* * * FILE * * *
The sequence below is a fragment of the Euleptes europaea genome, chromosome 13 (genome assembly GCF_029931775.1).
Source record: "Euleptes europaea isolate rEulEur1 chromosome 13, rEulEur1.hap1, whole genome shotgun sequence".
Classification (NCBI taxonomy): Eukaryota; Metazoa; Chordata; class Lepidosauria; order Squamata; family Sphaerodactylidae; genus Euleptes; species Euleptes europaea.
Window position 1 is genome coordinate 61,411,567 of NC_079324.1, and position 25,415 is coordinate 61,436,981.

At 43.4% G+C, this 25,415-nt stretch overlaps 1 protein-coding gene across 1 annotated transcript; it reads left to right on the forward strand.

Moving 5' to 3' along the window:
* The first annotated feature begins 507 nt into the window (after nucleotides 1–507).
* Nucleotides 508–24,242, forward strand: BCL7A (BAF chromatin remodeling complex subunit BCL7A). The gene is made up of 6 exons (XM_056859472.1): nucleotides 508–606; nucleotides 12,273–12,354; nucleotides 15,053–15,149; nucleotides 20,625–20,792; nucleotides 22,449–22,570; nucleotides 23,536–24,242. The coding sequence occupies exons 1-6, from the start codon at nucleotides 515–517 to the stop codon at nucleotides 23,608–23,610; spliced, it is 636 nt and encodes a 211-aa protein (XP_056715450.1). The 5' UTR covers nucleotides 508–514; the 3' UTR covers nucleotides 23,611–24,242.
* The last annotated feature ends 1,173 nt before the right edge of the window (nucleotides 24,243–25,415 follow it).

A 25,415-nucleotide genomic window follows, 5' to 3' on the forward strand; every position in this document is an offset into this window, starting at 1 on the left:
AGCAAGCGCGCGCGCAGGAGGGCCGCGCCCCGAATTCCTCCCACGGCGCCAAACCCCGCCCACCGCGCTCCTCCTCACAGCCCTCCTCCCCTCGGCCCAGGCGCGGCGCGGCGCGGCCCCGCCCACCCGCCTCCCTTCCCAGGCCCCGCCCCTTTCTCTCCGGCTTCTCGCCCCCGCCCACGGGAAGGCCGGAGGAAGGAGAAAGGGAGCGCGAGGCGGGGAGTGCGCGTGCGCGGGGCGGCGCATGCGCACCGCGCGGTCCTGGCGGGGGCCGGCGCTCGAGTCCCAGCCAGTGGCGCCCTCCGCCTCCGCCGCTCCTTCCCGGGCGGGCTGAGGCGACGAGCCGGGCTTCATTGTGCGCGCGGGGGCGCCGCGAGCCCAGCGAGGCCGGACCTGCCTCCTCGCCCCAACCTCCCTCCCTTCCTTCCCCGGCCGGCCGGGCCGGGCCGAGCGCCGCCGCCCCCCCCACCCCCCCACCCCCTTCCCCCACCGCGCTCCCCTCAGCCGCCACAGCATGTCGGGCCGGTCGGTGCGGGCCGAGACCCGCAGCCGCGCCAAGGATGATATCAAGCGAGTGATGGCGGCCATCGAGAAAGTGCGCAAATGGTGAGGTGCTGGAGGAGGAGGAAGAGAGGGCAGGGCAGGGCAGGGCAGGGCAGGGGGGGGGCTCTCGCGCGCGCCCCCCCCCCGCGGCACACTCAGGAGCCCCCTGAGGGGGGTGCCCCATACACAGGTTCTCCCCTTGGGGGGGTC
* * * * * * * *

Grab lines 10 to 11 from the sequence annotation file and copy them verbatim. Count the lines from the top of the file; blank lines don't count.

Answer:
A 25,415-nucleotide genomic window follows, 5' to 3' on the forward strand; every position in this document is an offset into this window, starting at 1 on the left:
AGCAAGCGCGCGCGCAGGAGGGCCGCGCCCCGAATTCCTCCCACGGCGCCAAACCCCGCCCACCGCGCTCCTCCTCACAGCCCTCCTCCCCTCGGCCCAGGCGCGGCGCGGCGCGGCCCCGCCCACCCGCCTCCCTTCCCAGGCCCCGCCCCTTTCTCTCCGGCTTCTCGCCCCCGCCCACGGGAAGGCCGGAGGAAGGAGAAAGGGAGCGCGAGGCGGGGAGTGCGCGTGCGCGGGGCGGCGCATGCGCACCGCGCGGTCCTGGCGGGGGCCGGCGCTCGAGTCCCAGCCAGTGGCGCCCTCCGCCTCCGCCGCTCCTTCCCGGGCGGGCTGAGGCGACGAGCCGGGCTTCATTGTGCGCGCGGGGGCGCCGCGAGCCCAGCGAGGCCGGACCTGCCTCCTCGCCCCAACCTCCCTCCCTTCCTTCCCCGGCCGGCCGGGCCGGGCCGAGCGCCGCCGCCCCCCCCACCCCCCCACCCCCTTCCCCCACCGCGCTCCCCTCAGCCGCCACAGCATGTCGGGCCGGTCGGTGCGGGCCGAGACCCGCAGCCGCGCCAAGGATGATATCAAGCGAGTGATGGCGGCCATCGAGAAAGTGCGCAAATGGTGAGGTGCTGGAGGAGGAGGAAGAGAGGGCAGGGCAGGGCAGGGCAGGGCAGGGGGGGGGCTCTCGCGCGCGCCCCCCCCCCGCGGCACACTCAGGAGCCCCCTGAGGGGGGTGCCCCATACACAGGTTCTCCCCTTGGGGGGGTC